Shoudu was one of the first state enterprises to go on the responsibility system. It has been so successful that it is serving as a model for others. In 1979 Shoudu was entirely controlled by the state, according to company official Gao Jianxia. All the capital investments it required came from the state, and all its annual profits were returned to the state. The director could not even buy a $400 electric motor without seeking state approval.
In the first stage of reform, introduced in 1979, Shoudu was allowed to keep a small proportion of its profits for three purposes: to expand production, to improve worker facilities such as housing, and to give worker bonuses. This stage went well, and two years later, in 1981, the company was given a larger share of responsibility.
''The previous year, our total profits had reached 286 million yuan [$143 million],'' Mr. Gao said. ''But in 1981, the state presented us with our first big challenge.
''Because of economic difficulties heavy industry was being cut, and we were told to produce 290,000 tons less of iron and 70,000 tons less of steel than the previous year. At the same time we were told to hand over 270 million yuan [$135 million] of profit to the state, 23 million yuan more than the previous year.
''Whatever profit we made more than 270 million, we could keep. If we made less than 270 million, we would have to borrow from the state bank to make up the difference.''
Plantwide ''pep'' talks were held, and it was decided to try for 304 million in profits - about 6 percent more than the previous year. Since cost of materials and the prices of finished products are both fixed by the state, the plant could increase profits only by reducing waste, improving efficiency, and actively going out and seeking customers for its products. For instance, in May 1981 the company had 190,000 tons of pig iron unsold. Previously, it would have let the state worry about this. But now it had to go out and beat the bushes for customers.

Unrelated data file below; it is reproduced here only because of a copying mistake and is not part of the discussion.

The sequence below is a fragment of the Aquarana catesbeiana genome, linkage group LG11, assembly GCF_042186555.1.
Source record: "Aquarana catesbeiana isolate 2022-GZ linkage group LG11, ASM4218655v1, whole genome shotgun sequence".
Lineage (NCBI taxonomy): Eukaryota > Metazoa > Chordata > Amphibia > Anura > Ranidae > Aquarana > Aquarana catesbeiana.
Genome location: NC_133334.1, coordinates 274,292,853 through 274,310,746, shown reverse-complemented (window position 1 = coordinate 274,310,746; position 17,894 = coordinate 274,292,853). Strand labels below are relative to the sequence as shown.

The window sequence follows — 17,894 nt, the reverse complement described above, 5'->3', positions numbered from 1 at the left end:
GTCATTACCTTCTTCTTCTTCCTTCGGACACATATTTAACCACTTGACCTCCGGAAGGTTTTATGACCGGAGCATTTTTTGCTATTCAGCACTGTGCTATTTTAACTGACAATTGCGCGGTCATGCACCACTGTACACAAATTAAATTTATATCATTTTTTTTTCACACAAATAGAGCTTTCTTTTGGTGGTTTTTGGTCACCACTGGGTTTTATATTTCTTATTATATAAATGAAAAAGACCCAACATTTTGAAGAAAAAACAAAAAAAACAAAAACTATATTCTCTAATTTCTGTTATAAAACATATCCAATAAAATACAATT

A whole new marketing division was set up and successfully tackled this job. At the end of the year, the company's total profits came to 312 million yuan ($ 156 million), 42 million more than the 270 million to be handed over to the state.
Last year the record was even better. Total profits came to 380 million ($190 million), of which 286 million was handed to the state. The rest was for Shoudu itself to use for bonuses, for worker benefits, and for its own development and expansion.
This year the state is starting a new system, whereby most enterprises will pay 55 percent of their profits to the state as taxes. The rest will be divided between the state and the company according to various formulas, depending on how profitable the enterprise may be.
Shoudu, however, has an agreement with the state that instead of taxes, it will pay the state 6 percent more in profits every year. Last year it paid the state 286 million. This year it will pay about 303 million. In light of Shoudu's recent profits, this is well within the company's means.
Clearly, at this stage industrial enterprises in China are far from having reached true independence as in the capitalistic countries of the West. The prices of their raw materials are set by the state. Shoudu benefits from the artificially low costs of coal, oil, and transport. (Oil costs one-third, and coal one-fifth, of the costs in the West.) Nor is there a free labor market.
Enterprises cannot hire and fire as they would like. They do control bonuses, and this is an important incentive. At Shoudu, for instance, in any given month 10 percent of the work force receives no bonus at all because of inferior work or infractions of discipline.
These rigidities may be lessened as the leadership feels its way forward. It has consciously rejected the Soviet model. How far it will go in the other direction still remains to be seen.